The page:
Transit union calling for drivers to be prioritized for COVID-19 vaccines

With COVID-19 cases rising during the third wave, the Amalgamated Transit Union (ATU) in Canada is renewing its call to make transit works a priory for vaccines.

On Thursday, the ATU held a news conference representing its members nationwide to bring awareness to safety issues transit workers are facing a year into the pandemic.

Union president John Di Nino told reporters getting transit drivers vaccinated needs to be a top priority.

“Our transit operators interact with hundreds of people a day. If we really want to take the initiative to make this work then we have to get those shots into the arms of operators,” Di Nino said.

“We are averaging eight to 10 per cent of our members being infected, primarily in this third wave and over the last number of weeks.”

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Read more: London Transit Commission reports COVID-19 cases among several employees

The ATU reported that COVID-19 is impacting workers across Ontario and Canada. The union is reporting over 800 cases within the Toronto Transit Commission, a 10 per cent infection rate in both Barrie and Brantford, and outbreaks in the Ottawa and London transit systems.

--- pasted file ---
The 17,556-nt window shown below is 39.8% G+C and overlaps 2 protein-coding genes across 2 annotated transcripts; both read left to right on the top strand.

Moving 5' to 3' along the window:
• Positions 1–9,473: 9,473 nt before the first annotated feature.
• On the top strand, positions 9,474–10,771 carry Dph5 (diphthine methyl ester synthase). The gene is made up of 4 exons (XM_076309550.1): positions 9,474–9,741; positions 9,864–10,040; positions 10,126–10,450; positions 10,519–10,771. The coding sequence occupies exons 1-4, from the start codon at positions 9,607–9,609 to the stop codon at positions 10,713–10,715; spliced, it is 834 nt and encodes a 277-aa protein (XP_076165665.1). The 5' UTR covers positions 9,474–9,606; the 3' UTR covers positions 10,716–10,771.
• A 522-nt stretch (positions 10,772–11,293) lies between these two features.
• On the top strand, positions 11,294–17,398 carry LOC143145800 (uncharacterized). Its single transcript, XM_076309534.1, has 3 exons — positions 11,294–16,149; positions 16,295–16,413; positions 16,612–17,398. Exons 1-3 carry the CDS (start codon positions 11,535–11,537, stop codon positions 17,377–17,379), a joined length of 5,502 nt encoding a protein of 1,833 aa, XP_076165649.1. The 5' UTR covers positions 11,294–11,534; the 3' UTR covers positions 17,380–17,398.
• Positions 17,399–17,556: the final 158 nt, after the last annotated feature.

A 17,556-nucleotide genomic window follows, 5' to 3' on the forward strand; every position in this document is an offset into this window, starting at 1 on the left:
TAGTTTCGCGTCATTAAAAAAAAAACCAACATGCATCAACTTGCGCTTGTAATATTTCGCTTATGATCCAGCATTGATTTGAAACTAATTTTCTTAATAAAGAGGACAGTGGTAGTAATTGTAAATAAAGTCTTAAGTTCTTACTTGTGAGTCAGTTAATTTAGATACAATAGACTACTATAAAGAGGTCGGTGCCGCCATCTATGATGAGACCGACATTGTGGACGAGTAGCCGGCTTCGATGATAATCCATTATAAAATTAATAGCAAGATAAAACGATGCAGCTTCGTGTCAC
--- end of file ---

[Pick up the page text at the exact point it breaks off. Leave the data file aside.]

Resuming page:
“Our members are getting sick and dying,” Di Nino said.

“Our health and safety are none negotiable, and we will not accept putting profit before the safety of our workers.”

In London, seven workers have tested positive for COVID-19, two of whom are currently in hospital.

Read more: Ottawa transit commission hopes to prioritize COVID-19 vaccines for OC Transpo workers

During the news conference, the ATU listed several demands it says need to be implemented by all transit companies, including prioritizing vaccine access, onsite testing and vaccinations, and paid sick days.

Other demands by the union include the reinstitution of rear-door loading for passengers, driver compartment-area isolation, the halting of fare collection to limit exposure, capacity limits and hazard pay.

The ATU is calling for $400 million a month in restart funding for transit operations struggling with lost revenue and capacity limits.

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On Thursday, Premier Doug Ford confirmed he is working on a paid sick leave program, after repeated calls from the opposition and essential workers, however, he did not provide further details on the plan or when it would be implemented.

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